Tuesday, Oct 21, 2014 | 08:41 AM

Madisons Foundation - Moms And Dads In Search Of Needed Support

Leigh Disease
Sunday, 08 August 2004
Sunday, 08 August 2004
Subacute Necrotizing Encephalomyopathy

What

Leigh Disease is a rare, inherited, neurometabolic (affects the metabolism or internal workings of nerve cells) disorder. It most commonly occurs in children and is characterized by rapid, progressive break down of the function of the central nervous system (the brain and the spinal cord). This rapid break down of function is due to problems in the mitochondria. Mitochondria are tiny structures that act as the “powerhouse” in every cell in the body; they are the energy producing part of the cell. The mitochondria has enzymes that work together in a system called the electron transport chain, converting food and oxygen into the energy needed to fuel the cell’s functions and the body’s normal processes. In Leigh’s Disease, these enzymes in the mitochondria are either missing or do not work correctly.

Who

Leigh Disease typically affects children between 3 months and 2 years of age. However, in some rare cases the onset of the disease may be delayed until adolescence or adulthood. It occurs more commonly in males than in females and the reason for this is not known. Leigh Disease can affect people from all ethnic backgrounds.

Signs and Symptoms

Children with Leigh Disease may have the following features:

  • Feeding problems
  • Loss of appetite
  • Vomiting
  • Failure to thrive (a condition in which weight gain and growth are far below normal)
  • Irritability/continuous crying
  • Delayed motor and language milestones
  • Seizures
  • Generalized Weakness
  • Decreases muscle tone
  • Tremor
  • Problems with muscle coordination
  • Abnormal eye movements
  • Droopy eyelids
  • Vision problems
  • Respiratory and kidney problems (due to presence of lactic acid in the blood)
  • Heart problems

Possible Causes

Leigh Disease is a problem of the mitochondria. It is caused by defects in the enzymes of the mitochondrial electron transport chain. The electron transport chain is responsible for producing the energy our body needs to function properly. Two of the enzymes that are most commonly involved with this disease are called pyruvate dehydrogenase complex and cytochrome-c-oxidase. These enzymes do not work correctly because they are made from genes that carry a change (mutation). These changes can be inherited from the child’s parents or occur spontaneously only in the child. There are 3 ways in which Leigh Disease is inherited: 1. X-linked inheritance: Boys can inherit the disease from a mother who carries a mutated gene. Girls may inherit the carrier status. Males have one X and one Y chromosome and females have two X chromosomes. If males have a gene with a change on their X chromosome they will have the disease. If females have a gene with a change on their X chromosome they have another copy of the gene on their other X chromosome that is functioning normally and this will, “protect” them. 2. Autosomal recessive inheritance: In this case, a child needs two genes with a change to have the disease. Disease occurs when both parents have one copy of a gene with a change and they both pass that gene to their child. 3. Mutation of the Mitochondrial DNA: Mitochondria have their own DNA and mitochondria come only from the mother. In this case, if the mother is affected, all of her children are at risk of inheriting the disease.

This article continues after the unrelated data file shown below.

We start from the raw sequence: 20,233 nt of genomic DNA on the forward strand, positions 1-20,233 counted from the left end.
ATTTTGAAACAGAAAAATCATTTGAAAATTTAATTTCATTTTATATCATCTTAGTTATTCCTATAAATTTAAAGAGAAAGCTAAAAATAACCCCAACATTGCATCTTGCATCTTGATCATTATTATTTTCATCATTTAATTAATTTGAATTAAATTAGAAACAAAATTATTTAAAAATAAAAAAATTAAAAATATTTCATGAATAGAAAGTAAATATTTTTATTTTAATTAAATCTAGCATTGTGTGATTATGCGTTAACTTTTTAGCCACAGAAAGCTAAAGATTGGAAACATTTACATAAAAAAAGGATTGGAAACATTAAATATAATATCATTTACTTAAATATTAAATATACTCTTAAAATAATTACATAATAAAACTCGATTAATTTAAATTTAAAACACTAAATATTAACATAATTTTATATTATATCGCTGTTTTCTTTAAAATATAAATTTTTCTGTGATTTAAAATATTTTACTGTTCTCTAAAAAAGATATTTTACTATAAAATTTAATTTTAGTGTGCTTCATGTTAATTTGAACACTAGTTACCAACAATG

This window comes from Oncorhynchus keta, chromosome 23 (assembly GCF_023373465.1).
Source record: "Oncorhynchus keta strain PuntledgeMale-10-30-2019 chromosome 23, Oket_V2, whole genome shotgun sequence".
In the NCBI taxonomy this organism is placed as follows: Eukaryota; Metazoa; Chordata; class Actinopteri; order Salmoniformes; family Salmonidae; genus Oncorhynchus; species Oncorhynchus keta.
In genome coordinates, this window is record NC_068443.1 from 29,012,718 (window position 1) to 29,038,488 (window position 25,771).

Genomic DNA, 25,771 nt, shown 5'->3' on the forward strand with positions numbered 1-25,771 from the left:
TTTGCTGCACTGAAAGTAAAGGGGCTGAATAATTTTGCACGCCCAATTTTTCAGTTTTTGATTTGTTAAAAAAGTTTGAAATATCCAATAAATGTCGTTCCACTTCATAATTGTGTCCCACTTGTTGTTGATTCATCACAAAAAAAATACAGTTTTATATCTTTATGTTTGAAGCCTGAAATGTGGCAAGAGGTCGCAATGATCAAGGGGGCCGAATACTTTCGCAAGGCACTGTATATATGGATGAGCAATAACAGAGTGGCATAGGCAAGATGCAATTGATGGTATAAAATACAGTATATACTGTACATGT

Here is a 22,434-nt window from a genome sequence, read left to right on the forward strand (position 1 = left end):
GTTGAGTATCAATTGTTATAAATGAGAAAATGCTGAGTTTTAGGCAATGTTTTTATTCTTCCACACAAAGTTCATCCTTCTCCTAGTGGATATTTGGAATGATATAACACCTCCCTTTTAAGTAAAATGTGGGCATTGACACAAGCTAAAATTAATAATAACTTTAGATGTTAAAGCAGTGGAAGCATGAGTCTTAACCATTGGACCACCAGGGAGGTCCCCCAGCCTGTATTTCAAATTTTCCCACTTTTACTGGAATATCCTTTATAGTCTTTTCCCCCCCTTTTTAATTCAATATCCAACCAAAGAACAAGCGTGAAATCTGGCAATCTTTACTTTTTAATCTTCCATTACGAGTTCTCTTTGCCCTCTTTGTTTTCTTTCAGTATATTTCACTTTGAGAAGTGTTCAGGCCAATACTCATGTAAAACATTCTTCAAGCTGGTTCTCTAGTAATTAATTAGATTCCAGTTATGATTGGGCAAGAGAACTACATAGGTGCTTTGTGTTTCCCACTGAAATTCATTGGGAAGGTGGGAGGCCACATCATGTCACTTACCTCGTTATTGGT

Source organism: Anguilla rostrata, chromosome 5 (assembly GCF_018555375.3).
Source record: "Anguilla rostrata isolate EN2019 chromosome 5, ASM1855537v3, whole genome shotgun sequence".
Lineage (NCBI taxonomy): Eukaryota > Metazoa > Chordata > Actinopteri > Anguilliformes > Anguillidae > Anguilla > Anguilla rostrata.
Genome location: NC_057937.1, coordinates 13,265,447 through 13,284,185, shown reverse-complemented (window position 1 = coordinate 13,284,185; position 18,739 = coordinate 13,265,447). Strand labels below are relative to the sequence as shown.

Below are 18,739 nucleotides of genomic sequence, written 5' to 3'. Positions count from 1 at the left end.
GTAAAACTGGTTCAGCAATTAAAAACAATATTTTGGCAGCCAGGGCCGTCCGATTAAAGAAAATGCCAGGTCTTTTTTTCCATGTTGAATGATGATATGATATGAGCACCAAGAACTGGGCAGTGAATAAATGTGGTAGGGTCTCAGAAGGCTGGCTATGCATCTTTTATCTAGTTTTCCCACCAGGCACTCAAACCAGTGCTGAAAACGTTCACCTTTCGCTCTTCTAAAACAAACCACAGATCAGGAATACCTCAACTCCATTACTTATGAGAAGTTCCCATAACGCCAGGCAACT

Diagnosis

A diagnosis of Leigh Disease is made based on the presence of the above described signs and symptoms, laboratory testing and abnormal results on CT (computed tomography) or MRI (magnetic resonance imaging) scans. These scans provide visual images of structures inside the body. Scans of children with Leigh Disease reveal the changes in the brain that occur as nerve cells die. Genetic tests may be done to try and find the changes in the genes associated with this disease.

Treatment

There is no cure for Leigh Disease, however there are treatment options that can relieve some of the associated symptoms. The treatment is limited and only partially effective. The most common treatment is the administration of thiamine (a vitamin) and vitamin B1. Certain changes in diet may be recommended. Sodium bicarbonate and sodium citrate may be given to treat the lactic acidosis. Sedatives and pain killers may also be prescribed to provide relief from symptoms. Other drug treatments may be needed to treat the seizures, movement problems, and cardiac complications.

Prognosis

The overall outlook for children with Leigh Disease is poor, but a few patients experience prolonged periods of remission. Leigh’s disease usually progress rapidly once the first signs and symptoms appear. Unfortunately, death usually occurs by 6 or 7 years of age, although a few children have survived into their teens.

Connect with other parents

In the spirit of community and support, Madisons Foundation offers the unique service of connecting parents of children with rare diseases. If you would like to be connected to other parents of children with this disease, please fill out this brief form.

Weblinks

United Mitochondrial Disease Foundation
This site contains general information on mitochondrial diseases, current research, events and activities, online support groups, and local area resources.

CLIMB (Children Living with Inherited Metabolic Diseases)
UK based website featuring information and support services.

NIH/NINDS Brain Resources and Information Network
This site contains information on Leigh Disease, and links to other resources.

Google Search for Leigh Disease

References and Sources

1. Behrman, R (2004), Nelson Textbook of Pediatrics 17th Ed., p.2027 2. Tsao, C (Jan 2003), Leigh Disease with mitochondrial DNA mutation: case report and brief review, J Child Neurol. 18(1):62-64 3. www.ninds.nih.gov/health_and_medical/disorders/leighsdisease_doc.htm